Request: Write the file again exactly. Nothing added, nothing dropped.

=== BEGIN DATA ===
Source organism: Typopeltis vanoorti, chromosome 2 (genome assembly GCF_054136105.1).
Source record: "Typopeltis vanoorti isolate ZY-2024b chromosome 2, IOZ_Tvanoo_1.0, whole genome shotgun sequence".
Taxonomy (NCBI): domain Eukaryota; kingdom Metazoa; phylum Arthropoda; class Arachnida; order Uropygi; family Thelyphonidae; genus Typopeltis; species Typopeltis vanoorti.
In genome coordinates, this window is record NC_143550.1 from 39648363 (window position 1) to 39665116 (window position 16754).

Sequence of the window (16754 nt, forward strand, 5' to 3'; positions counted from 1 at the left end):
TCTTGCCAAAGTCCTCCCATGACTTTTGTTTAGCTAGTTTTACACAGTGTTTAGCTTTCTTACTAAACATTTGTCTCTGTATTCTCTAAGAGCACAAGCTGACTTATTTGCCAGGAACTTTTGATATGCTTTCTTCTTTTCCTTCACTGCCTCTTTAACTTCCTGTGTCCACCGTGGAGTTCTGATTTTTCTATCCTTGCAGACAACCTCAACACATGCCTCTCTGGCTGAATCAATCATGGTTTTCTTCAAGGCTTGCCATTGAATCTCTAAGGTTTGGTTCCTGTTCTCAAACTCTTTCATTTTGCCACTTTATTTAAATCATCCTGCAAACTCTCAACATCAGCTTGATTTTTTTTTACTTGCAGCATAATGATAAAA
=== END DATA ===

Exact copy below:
Source organism: Typopeltis vanoorti, chromosome 2 (genome assembly GCF_054136105.1).
Source record: "Typopeltis vanoorti isolate ZY-2024b chromosome 2, IOZ_Tvanoo_1.0, whole genome shotgun sequence".
Taxonomy (NCBI): domain Eukaryota; kingdom Metazoa; phylum Arthropoda; class Arachnida; order Uropygi; family Thelyphonidae; genus Typopeltis; species Typopeltis vanoorti.
In genome coordinates, this window is record NC_143550.1 from 39648363 (window position 1) to 39665116 (window position 16754).

Sequence of the window (16754 nt, forward strand, 5' to 3'; positions counted from 1 at the left end):
TCTTGCCAAAGTCCTCCCATGACTTTTGTTTAGCTAGTTTTACACAGTGTTTAGCTTTCTTACTAAACATTTGTCTCTGTATTCTCTAAGAGCACAAGCTGACTTATTTGCCAGGAACTTTTGATATGCTTTCTTCTTTTCCTTCACTGCCTCTTTAACTTCCTGTGTCCACCGTGGAGTTCTGATTTTTCTATCCTTGCAGACAACCTCAACACATGCCTCTCTGGCTGAATCAATCATGGTTTTCTTCAAGGCTTGCCATTGAATCTCTAAGGTTTGGTTCCTGTTCTCAAACTCTTTCATTTTGCCACTTTATTTAAATCATCCTGCAAACTCTCAACATCAGCTTGATTTTTTTTTACTTGCAGCATAATGATAAAA